When Uber was hacked in September, it certainly wasn’t the first time the ride-sharing company’s systems had been breached, nor the most serious in terms of lost data. But it may have been the most humiliating.
Among other things, the attacker gained full administrative access to multiple Uber cloud platforms and accessed the company’s financial data. Unlike most modern hackers, however, he didn’t just steal data or hold it for ransom. He logged on to Uber’s internal Slack and boasted about it. He went on to post links to pornographic images in the channel, as well as demand that the company pay its drivers better.
Then, as proof of the exploit, the attacker shared with security researchers screenshots of system administrator control panels he’d accessed using credentials stolen from an Uber senior engineer, posting on a Slack channel for white-hat hackers working on the side of companies.
“Bruh you breached Uber?” said a major malware aggregator to the hacker, in an alleged conversation shared on a Twitter thread.
When the alleged attacker was arrested by authorities in the U.K., he turned out to be a 17-year-old who is also suspected of obtaining the source code for the upcoming video game Grand Theft Auto 6. The teen from Oxfordshire is believed to be a member of the infamous Lapsus$ extortion group, whose members range in age from 16 to 21 and which has claimed Microsoft, Nvidia, and Okta among its victims. The Cyber Safety Review Board, a public-private arm of the U.S. Department of Homeland Security, announced earlier this month that it plans to issue actionable recommendations, like it did for the first time in 2022 with the Log4j attacks, for how organizations can protect themselves from the devious strategies of Lapsus$–style hacks.
For overworked and under-resourced CISOs, hacks by people barely old enough to drive adds yet another threat to worry about: a new generation of bad actors who are doing it to show off for their friends (as with the Lulz hacking group in the old days) as much as for profit, and whose targets and attack vectors may be more difficult to anticipate.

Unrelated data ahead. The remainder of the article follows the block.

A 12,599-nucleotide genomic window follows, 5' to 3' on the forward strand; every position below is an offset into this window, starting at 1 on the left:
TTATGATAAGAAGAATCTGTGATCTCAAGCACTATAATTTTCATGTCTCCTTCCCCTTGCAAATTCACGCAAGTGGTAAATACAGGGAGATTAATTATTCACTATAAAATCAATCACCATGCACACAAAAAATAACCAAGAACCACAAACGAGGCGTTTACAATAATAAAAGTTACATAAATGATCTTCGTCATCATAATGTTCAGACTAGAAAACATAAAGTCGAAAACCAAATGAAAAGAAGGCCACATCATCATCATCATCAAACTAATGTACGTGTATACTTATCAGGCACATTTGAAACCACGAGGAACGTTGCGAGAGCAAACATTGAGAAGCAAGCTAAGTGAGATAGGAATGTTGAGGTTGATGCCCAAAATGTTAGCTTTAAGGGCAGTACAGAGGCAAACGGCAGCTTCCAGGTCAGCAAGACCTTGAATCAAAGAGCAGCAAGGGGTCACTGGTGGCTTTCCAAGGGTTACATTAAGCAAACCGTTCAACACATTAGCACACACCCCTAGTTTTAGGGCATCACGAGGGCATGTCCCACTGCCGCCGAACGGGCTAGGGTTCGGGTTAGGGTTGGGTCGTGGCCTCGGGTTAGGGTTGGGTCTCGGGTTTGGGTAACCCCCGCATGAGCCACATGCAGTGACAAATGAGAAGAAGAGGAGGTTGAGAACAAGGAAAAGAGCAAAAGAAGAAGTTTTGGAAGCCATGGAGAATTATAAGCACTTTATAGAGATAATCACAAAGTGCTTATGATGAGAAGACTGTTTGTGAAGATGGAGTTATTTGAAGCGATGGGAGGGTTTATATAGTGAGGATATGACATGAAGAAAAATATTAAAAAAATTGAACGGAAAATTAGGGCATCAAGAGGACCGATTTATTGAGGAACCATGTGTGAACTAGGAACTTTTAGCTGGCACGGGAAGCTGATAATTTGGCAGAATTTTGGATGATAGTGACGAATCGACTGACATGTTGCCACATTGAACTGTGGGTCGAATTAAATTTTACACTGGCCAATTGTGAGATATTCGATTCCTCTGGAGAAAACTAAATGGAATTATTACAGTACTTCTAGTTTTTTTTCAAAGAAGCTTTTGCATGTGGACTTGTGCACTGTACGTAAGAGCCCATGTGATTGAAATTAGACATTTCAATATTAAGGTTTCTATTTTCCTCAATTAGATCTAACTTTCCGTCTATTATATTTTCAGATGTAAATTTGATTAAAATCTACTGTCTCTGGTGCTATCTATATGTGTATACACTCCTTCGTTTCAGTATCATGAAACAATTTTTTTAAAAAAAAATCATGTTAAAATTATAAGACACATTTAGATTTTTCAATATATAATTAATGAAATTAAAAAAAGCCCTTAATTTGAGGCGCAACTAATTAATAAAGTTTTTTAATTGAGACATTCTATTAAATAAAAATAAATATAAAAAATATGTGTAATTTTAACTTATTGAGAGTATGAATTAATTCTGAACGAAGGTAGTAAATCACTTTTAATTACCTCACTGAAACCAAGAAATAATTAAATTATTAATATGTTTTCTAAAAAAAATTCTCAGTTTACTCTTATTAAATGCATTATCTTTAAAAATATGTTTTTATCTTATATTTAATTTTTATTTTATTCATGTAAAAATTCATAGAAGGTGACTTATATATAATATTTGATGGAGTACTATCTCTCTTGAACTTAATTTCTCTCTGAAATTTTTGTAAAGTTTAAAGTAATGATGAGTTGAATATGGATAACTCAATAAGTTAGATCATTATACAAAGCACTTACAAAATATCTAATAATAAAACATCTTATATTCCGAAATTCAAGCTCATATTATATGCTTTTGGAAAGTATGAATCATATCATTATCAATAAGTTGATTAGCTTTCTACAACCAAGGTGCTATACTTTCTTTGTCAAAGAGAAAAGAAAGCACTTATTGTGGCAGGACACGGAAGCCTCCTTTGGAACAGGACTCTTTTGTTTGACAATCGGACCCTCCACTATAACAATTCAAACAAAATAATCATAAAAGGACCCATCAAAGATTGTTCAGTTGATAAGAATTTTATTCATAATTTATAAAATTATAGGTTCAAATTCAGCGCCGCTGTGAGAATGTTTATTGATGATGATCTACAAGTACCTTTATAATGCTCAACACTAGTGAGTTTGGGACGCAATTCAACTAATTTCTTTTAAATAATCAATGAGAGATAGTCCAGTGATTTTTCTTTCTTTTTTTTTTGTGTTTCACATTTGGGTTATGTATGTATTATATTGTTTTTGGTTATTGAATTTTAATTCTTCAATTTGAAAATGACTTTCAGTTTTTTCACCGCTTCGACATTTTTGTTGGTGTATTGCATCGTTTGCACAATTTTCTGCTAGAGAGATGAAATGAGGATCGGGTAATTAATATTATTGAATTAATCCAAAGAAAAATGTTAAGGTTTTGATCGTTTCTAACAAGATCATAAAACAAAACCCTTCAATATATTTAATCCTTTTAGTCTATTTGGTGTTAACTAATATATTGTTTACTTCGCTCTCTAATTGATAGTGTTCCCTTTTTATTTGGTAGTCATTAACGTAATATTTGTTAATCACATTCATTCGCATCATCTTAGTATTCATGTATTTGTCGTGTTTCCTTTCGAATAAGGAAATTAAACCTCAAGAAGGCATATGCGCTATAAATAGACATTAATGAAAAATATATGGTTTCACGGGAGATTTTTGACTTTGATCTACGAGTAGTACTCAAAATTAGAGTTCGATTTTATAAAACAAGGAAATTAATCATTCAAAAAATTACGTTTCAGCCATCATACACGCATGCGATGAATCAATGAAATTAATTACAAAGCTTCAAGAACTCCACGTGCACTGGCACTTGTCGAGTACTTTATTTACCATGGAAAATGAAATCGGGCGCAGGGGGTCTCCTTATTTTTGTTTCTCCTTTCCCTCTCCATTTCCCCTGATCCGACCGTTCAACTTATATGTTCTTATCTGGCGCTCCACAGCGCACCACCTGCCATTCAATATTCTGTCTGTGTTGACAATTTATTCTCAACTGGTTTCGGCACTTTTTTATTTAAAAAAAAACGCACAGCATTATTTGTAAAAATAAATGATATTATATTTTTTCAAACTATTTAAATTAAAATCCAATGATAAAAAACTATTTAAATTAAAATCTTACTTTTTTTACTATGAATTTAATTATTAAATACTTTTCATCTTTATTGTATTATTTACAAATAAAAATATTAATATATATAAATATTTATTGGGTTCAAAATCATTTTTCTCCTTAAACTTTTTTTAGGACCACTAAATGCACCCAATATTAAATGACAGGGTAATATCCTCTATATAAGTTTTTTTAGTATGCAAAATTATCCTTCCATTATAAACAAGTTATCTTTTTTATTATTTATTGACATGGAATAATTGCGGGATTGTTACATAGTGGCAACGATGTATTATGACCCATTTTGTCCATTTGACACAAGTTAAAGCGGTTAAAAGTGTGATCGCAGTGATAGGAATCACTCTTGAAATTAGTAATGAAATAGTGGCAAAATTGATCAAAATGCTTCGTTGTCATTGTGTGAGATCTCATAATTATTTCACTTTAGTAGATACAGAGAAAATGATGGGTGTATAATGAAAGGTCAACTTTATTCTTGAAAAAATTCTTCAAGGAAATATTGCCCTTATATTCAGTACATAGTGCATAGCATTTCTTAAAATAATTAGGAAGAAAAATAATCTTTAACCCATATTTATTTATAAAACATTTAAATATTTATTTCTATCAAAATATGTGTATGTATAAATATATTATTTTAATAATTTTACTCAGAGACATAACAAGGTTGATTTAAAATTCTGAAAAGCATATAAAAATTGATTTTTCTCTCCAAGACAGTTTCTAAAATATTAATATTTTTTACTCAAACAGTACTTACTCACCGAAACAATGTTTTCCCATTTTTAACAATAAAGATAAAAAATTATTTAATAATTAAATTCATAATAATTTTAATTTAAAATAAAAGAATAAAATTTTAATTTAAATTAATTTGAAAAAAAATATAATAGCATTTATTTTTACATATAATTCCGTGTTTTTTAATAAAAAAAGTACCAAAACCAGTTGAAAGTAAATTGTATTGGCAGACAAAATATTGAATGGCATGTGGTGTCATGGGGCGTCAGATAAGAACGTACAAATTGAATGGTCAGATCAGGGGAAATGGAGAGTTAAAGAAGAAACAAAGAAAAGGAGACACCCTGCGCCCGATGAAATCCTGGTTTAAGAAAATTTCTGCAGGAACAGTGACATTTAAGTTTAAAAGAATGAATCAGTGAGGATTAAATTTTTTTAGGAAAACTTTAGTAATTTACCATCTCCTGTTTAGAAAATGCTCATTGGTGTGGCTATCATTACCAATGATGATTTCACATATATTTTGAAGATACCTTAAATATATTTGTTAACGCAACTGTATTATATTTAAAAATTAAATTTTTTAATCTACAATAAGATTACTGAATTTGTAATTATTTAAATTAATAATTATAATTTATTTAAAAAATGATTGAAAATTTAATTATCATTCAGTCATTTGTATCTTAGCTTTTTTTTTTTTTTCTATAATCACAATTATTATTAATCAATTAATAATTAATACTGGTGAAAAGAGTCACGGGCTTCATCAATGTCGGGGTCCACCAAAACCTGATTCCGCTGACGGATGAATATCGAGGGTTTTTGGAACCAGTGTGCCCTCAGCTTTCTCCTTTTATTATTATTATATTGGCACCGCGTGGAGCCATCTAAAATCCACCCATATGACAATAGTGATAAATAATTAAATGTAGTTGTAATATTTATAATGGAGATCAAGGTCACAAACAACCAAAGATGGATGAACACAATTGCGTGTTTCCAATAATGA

New dogs, old tricks
If this all sounds strangely familiar, there’s good reason.
Long before cybercrime became a multitrillion-dollar industry, hacking was something teenagers did for fun—to test their cyber skills, prove their geek street cred, or play pranks on friends.
Teenagers have always been interested in getting into things they shouldn’t. And they tend to have both overwhelming curiosity and a feeling of invincibility.
In 1982 the first malware released in the wild was called Elk Cloner. The virus was written that year by a 15-year-old named Rich Skrenta, who spread the code via floppy disk. It displayed a poem on Apple II computer screens and was utterly harmless.
It would be almost two decades before hackers created malware to intentionally steal data, and another half-dozen years before they developed the first ransomware software.
Now things appear to have come full circle, notes Chris Prewitt, CTO/CISO for Inversion6, a cybersecurity risk management provider. Like many CISOs, Prewitt grew up hacking, using “war dialers” to scan every local phone number to identify modems to target.
“Teenagers have always been interested in getting into things they shouldn’t,” Prewitt says. “And they tend to have both overwhelming curiosity and a feeling of invincibility.”
The key difference between then and now? Social media, especially YouTube and TikTok. In the past, hackers might be famous among their peers on a bulletin board or internet relay chat (IRC) group devoted to hacking, notes Prewitt. Now the audience is the world.